This movie from Pasquale Festa Campanile goes someway towards bridging a gap between the two forms of cinema for which Italy is generally noted: realism and 'Spaghetti' westerns. Another distinctive score from Ennio Morricone swings from the quirky hiccups of wordless vocals to the lush, melancholic strings that swell each time Umberto Orsini's private and Virna Lisi's illiterate peasant woman enjoy a tender moment, while the obvious eye on an international market is displayed by the casting of Rod Steiger in the role of the general.
More a road movie than a war film, the conflict merely acts as a backdrop to writer Luigi Malerba's examination of the lengths to which people will go to survive and the manner in which personal honour is forsaken at times of extreme hardship. The three principal characters can be seen as representatives of the characters of war officers, foot soldiers and civilians. All are mistrustful of the other for much of the film, and constantly betray one another; despite entering into an uneasy liaison to transport the General behind Italian lines in return for a 1000 lira reward, the private and the peasant woman steal or hide food from each other, even as they fall in love, while the General treats both with a kind of weary contempt for much of the picture. However, the simple wisdom of the otherwise vaguely oafish private ("If the world were full of gentlemen there'd be no war" he declares when the General tries to explain the Geneva Convention as a gentlemen's agreement to him), coupled with the desire of the peasant woman to better herself, gradually chip away at his cold exterior until, as the film approaches its climax, the trio are transformed from captors and prisoner into travelling companions who must work together to survive. Ironically, as the imbalance of their relative social standings is erased, another lower class must be found and is done so in the ragged form of a one-eared donkey.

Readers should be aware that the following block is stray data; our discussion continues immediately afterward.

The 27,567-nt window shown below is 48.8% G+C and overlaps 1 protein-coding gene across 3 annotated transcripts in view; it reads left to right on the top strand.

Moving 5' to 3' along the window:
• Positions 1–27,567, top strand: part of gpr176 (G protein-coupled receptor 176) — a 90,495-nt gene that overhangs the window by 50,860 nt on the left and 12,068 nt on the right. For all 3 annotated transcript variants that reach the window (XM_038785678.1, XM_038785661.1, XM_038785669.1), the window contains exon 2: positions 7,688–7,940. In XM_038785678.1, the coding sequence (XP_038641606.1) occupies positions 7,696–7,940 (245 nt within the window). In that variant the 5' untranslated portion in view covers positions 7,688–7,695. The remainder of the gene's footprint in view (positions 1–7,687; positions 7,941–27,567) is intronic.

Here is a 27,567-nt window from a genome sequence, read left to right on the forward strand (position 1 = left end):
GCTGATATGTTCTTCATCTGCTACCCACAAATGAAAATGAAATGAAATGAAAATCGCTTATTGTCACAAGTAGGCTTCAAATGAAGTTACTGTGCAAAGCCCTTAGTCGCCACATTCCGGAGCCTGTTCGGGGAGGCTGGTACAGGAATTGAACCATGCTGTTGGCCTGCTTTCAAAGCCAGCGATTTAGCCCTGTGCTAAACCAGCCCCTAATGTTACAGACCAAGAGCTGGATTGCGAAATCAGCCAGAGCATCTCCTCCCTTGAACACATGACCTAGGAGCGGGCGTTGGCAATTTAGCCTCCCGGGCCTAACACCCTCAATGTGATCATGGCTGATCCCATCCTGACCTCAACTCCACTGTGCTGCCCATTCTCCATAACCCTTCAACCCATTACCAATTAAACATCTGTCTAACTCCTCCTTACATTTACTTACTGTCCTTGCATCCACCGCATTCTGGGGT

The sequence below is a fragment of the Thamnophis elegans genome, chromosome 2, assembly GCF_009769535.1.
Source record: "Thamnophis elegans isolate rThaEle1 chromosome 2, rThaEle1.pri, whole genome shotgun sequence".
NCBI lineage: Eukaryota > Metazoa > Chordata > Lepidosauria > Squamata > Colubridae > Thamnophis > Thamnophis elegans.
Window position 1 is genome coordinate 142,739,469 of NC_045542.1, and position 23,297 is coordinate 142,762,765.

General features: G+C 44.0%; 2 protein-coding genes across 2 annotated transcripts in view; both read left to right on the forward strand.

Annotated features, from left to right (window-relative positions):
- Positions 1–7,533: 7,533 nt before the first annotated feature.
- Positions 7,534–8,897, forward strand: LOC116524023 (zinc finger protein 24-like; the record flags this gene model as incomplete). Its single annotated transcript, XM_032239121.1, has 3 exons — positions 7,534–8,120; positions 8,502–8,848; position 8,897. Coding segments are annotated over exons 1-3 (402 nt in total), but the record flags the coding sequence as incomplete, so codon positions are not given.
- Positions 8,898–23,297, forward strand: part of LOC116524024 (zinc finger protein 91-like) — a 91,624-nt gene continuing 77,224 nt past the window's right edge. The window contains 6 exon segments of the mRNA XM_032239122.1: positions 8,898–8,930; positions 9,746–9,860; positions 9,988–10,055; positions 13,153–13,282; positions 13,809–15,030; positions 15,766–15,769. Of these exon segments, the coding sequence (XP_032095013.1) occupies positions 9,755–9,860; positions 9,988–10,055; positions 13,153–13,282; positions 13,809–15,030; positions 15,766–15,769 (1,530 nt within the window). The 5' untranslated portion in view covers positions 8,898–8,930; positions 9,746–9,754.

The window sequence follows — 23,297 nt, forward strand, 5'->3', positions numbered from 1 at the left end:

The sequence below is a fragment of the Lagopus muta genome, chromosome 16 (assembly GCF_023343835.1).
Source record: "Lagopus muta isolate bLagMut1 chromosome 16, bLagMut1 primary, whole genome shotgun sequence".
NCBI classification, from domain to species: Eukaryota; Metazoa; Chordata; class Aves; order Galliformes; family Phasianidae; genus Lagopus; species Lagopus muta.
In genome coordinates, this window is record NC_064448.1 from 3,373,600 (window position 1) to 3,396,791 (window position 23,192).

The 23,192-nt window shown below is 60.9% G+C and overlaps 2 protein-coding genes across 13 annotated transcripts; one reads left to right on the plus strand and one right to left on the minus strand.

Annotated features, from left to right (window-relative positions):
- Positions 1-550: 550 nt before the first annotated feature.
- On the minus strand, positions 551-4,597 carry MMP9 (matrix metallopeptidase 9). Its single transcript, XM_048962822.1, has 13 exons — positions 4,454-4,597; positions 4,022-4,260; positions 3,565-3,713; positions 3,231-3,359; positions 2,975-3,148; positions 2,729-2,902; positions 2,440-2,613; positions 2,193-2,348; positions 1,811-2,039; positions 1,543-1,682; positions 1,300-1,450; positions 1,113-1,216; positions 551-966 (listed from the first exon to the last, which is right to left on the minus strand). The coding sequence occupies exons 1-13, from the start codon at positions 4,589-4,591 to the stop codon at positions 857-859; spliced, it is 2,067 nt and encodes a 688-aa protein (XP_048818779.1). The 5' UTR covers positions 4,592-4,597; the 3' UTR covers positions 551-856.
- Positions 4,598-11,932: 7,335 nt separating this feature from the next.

Filmed in lush colour that almost saturates the screen at times, the film offers some marvellous landscapes of Italian countryside contrasted with frequent shots of rocky terrain. The characters stumble through this landscape with little idea of where they are headed, following the sounds of battle as they seek to catch the retreating Italian lines. Steiger rarely stretches himself in his role as the General, which isn't necessarily a bad thing; in full flow he can be a little overbearing, and this isn't the kind of film to benefit from that kind of performance. Orsini, seemingly a little-known actor outside of his native country, gives a decent performance in a role that is occasionally in danger of becoming a little bland at times, while the wonderful Virna Lisi puts in a terrific performance that indicates how badly Hollywood misused her talents during her brief unsuccessful sojourn in the States. Only some abrupt cuts at moments when it appears that we are about to gain a little more insight into the characters, and some poor continuity between scenes mars a film that could otherwise be highly recommended.
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